and Anderson are applying their stem research to traumatic brain injury, a leading cause of
death and disability worldwide, especially in children and young adults.
Alzheimer’s disease: An estimated 35 million people worldwide suffer from Alzheimer’s
disease, five million of whom live in the U.S. Frank LaFerla, Ph.D., director of UC Irvine’s
Institute for Memory Impairments and Neurological Disorders, and Matthew Blurton-Jones, Ph.
D. of the Sue & Bill Gross Stem Cell Research Center, UC Irvine, have shown potential
treatment in humans. Their work is expected to move to clinical trials within five years.
Huntington’s disease: Huntington’s disease is a degenerative and ultimately fatal brain
disorder that takes away a person’s ability to walk, talk and reason. It affects about 30,000
people in the U.S. with another 200,000 or more likely to inherit the disorder.
Leslie Thompson, Ph.D., of the Sue & Bill Gross Stem Cell Research Center, UC Irvine, has led
the research in this area for more than 20 years. Thompson’s team of researchers is currently
investigating new stem cell lines and techniques to support the area of the brain that is
susceptible to the disease with the hope of developing a cure for future generations. “Stem
cells have given us a new way to study the disease, allowing us to derive and examine human
neurons carrying the mutation. This is a big step forward,” said Thompson.
Macular Degeneration, Retinitis Pigmentosa and Inherited Blindness:
Henry Klassen, M.D., Ph.D. has focused his stem cell research on regenerating damaged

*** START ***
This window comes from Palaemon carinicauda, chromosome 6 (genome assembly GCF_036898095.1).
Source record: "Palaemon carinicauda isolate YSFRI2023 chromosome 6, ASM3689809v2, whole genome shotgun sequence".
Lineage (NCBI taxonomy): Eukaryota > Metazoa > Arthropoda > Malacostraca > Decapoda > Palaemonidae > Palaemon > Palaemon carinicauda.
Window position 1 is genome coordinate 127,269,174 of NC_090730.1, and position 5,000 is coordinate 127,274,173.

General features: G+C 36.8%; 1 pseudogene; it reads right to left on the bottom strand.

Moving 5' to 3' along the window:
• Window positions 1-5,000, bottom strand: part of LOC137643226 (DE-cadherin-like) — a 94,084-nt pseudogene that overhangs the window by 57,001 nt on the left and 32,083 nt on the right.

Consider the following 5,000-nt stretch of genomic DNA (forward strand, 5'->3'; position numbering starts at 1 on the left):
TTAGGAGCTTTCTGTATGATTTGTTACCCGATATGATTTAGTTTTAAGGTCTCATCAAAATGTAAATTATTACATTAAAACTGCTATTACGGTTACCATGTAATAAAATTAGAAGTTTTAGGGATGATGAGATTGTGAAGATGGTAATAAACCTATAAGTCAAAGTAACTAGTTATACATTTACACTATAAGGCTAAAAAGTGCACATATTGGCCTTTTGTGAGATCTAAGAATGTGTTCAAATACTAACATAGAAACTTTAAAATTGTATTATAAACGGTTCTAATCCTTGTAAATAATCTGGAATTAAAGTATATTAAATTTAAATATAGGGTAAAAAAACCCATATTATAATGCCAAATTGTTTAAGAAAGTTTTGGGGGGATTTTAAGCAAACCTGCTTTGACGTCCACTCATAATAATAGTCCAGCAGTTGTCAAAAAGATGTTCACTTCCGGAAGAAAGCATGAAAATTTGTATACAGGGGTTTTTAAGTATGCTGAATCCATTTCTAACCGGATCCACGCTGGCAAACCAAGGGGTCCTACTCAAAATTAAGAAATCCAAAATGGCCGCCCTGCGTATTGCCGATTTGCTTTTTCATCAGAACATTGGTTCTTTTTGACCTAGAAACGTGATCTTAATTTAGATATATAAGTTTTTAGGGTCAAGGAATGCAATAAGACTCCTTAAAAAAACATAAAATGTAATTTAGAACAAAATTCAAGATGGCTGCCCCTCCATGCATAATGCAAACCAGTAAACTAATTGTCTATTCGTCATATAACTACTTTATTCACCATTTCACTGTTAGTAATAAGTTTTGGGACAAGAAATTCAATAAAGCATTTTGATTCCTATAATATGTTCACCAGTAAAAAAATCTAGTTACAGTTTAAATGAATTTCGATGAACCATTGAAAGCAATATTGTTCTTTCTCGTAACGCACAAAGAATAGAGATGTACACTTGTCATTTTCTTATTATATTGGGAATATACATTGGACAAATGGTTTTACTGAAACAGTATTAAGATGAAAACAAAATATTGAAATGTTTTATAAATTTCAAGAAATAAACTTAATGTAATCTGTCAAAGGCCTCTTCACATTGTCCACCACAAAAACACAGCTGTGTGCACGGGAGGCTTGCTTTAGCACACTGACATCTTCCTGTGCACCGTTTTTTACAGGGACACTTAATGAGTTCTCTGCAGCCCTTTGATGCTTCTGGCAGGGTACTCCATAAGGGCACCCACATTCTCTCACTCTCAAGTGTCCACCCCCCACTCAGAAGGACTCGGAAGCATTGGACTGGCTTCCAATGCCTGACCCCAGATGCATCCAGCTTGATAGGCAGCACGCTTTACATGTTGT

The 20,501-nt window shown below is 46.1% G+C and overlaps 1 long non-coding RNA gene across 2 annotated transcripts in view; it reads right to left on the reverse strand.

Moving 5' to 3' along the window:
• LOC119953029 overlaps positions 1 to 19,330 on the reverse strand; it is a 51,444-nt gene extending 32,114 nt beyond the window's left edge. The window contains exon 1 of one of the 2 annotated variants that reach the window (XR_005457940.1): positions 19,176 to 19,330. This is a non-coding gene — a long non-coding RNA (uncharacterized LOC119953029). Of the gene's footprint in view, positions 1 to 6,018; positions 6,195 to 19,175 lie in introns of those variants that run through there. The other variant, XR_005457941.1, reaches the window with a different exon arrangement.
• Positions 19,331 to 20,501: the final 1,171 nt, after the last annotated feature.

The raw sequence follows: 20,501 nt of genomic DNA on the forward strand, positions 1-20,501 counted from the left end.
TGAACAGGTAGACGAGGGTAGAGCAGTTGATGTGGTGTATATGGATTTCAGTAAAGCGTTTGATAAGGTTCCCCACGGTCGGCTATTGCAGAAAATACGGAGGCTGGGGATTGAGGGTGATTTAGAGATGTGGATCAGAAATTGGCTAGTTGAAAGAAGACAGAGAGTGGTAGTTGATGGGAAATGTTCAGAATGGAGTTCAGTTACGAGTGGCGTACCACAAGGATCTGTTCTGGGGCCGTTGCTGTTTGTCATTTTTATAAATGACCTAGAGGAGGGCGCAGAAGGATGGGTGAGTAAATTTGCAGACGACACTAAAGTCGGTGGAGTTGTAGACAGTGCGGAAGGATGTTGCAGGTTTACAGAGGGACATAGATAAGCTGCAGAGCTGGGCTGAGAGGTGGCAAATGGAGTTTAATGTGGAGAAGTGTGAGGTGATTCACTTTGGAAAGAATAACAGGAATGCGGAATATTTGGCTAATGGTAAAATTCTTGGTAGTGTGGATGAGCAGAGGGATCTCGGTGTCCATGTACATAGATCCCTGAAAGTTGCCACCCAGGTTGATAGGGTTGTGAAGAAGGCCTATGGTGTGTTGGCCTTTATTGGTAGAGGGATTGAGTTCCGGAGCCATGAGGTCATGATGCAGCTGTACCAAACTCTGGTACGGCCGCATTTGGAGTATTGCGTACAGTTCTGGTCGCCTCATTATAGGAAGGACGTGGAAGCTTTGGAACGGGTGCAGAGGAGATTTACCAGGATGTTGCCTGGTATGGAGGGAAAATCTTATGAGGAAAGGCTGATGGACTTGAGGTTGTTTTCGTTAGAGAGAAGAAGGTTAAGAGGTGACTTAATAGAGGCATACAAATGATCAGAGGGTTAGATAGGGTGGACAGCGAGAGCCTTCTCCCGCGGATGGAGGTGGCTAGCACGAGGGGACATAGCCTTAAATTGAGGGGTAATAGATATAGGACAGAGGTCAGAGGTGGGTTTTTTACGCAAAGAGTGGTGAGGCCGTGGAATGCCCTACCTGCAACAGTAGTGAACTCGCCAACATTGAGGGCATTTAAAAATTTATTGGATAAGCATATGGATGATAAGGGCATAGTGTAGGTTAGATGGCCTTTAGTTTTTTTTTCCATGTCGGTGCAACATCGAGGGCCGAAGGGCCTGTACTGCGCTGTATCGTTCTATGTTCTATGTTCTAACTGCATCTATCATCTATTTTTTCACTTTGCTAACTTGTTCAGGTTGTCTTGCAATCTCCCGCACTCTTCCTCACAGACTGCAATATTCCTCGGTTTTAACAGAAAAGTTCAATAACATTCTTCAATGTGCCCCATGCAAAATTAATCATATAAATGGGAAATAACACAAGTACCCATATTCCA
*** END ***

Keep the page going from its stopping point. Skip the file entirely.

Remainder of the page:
retinal tissue to restore sight to people suffering from retinitis pigmentosa (an inherited form of
degenerative eye disease) and macular degeneration which usually affects older people and
leads to loss of vision. Macular degeneration affects millions of Americans. His work hopes to
find cures and treatments for corneal and retinal eye disease. “Our methods have been
validated, and I’m optimistic that stem cell-based treatments can help restore fading vision for
those with eye diseases.”
New Website Helps Spread the Word Online
To commemorate International Stem Cell Awareness Day and encourage support of stem cell
research, an interactive website has been created. Advocates are asked to visit:
www.StemCellsOfferHope.com and share online a wide range of key facts, downloadable
images and links to other valuable resources within their social networks. It also features
links that enable visitors to easily post information and images with family and friends on
Facebook, Twitter and Pinterest. Supporters are also encouraged to help drive visitors to the